Thursday 28 December 2023

Peak Doom?

 Well, here's a turn-up for the books – the RSPB, a conservation organisation whose status and influence is up there with the National Trust and the Church of England, has come up with 'Five reasons to be cheerful' about the state of the natural world. The world has, says the RSPB, 'every reason to be optimistic about the future of wildlife' (has anyone told St David of Attenborough?). The return of beavers and water voles to British waters and a resurgence of seabird populations on Lundy island are among the reasons cited for this unexpected outbreak of optimism, and it's heartening to hear some good news from the natural world for a change. But the RSPB is not alone in this change of tone: last year's annual report from Butterfly Conservation was also unexpectedly upbeat. Could it be that the conservationists are beginning to realise that the usual relentless bombardment of jeremiads is yielding diminishing, or negative, returns – not to mention the sad fact that it seems to have convinced the more impressionable that the world is about to burn to a crisp and a mass extinction event is going to wipe us all out any day now. Whatever the reason, it's good to have a bit of optimism on that front, and I'm hoping there will be more to come, that at last we might have reached Peak Doom.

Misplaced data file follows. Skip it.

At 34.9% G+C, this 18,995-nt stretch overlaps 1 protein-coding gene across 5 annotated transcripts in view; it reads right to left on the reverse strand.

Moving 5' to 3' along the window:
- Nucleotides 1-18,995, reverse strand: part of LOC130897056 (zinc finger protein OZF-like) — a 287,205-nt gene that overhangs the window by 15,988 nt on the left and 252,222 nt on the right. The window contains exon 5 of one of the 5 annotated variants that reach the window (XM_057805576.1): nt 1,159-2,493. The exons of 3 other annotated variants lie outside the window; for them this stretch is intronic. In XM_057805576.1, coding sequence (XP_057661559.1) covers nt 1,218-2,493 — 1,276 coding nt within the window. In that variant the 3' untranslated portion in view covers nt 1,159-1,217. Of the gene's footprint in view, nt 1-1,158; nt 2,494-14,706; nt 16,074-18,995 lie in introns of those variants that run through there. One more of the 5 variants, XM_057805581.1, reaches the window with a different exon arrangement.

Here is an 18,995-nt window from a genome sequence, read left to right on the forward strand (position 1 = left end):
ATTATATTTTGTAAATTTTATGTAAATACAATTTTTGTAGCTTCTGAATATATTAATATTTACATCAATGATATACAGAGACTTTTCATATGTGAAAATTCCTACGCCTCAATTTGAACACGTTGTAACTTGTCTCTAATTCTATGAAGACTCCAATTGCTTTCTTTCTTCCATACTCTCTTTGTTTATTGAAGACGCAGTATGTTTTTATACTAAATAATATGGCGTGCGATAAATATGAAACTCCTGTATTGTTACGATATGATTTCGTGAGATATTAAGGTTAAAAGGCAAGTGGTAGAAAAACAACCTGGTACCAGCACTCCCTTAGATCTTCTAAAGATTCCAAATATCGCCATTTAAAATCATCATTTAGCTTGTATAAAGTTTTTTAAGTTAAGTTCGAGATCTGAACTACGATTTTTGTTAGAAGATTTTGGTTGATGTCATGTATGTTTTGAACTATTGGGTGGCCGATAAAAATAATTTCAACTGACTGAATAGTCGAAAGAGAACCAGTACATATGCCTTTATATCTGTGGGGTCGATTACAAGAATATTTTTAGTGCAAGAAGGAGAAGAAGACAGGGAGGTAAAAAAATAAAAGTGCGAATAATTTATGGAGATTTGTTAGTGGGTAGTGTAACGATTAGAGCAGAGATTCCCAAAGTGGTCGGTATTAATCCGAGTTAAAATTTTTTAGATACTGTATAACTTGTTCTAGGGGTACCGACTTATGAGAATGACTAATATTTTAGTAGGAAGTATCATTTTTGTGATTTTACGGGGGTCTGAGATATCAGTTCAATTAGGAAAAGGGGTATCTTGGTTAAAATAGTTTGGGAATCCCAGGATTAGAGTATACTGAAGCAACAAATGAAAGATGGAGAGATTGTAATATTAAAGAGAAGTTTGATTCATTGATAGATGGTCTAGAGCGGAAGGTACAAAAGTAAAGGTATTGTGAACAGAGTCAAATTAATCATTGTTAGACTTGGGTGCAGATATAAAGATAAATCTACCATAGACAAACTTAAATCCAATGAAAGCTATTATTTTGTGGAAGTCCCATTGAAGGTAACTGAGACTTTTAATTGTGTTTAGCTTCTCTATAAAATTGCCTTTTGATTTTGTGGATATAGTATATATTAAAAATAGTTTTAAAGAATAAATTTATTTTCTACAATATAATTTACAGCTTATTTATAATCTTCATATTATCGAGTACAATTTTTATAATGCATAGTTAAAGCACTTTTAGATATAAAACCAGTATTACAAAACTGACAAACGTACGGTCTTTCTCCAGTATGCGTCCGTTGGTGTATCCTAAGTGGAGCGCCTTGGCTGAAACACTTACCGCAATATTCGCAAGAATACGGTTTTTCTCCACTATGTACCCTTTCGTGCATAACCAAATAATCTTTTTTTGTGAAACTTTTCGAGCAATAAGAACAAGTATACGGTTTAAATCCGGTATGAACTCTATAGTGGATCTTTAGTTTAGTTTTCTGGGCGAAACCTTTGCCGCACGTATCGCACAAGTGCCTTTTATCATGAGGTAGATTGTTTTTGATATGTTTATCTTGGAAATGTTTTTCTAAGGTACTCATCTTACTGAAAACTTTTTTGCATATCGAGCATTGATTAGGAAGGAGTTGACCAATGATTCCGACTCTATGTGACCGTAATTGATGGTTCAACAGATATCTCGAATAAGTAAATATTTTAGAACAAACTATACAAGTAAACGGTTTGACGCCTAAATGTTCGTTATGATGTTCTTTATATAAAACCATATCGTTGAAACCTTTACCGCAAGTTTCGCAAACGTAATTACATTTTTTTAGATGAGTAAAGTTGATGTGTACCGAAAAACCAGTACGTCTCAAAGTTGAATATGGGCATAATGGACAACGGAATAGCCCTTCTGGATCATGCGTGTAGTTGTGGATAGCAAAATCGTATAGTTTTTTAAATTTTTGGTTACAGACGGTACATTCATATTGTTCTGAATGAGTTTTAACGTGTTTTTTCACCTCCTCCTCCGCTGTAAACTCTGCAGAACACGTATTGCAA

Some things, however, never change, and prominent among them is the dear old BBC. Back in May 2021 the BBC board commissioned a survey to monitor its output and ensure that impartiality reigned and a wide range of viewpoints was represented. The results are now in, and show clearly that – and I know you're going to find this hard to believe – the BBC feeds its viewers (and listeners) 'a steady diet of woke bias', with slavery (i.e. Britain's historical role in the triangular trade tout court, nothing else) and issues of gender and race (only one attitude permitted) relentlessly overemphasised and shoehorned into all kinds of programmes. Who knew? And here is the BBC's response: 'Cherry-picking a handful of examples or highlighting genuine mistakes in thousands of hours of output does not constitute analysis and is not a true representation of BBC content. We are proud that our output seeks to represent all audiences and a range of stories and perspectives. Across the entirety of our services there will, of course, be occasions when people disagree with or want to challenge what they have watched or heard and we have well-publicised routes for them to do that.' So that's all right then, nothing to see here. The trouble is, I fear, that the BBC is now so completely imbued with woke bias that it sees its own worldview as simple, middle-of-the-road, non-controversial common sense, therefore those who dissent from it can only be crackpots, fanatics or ignorant deplorables. The result is that it simply cannot see its own bias, and, while it continues to exist in its present form, I don't suppose it ever will. 

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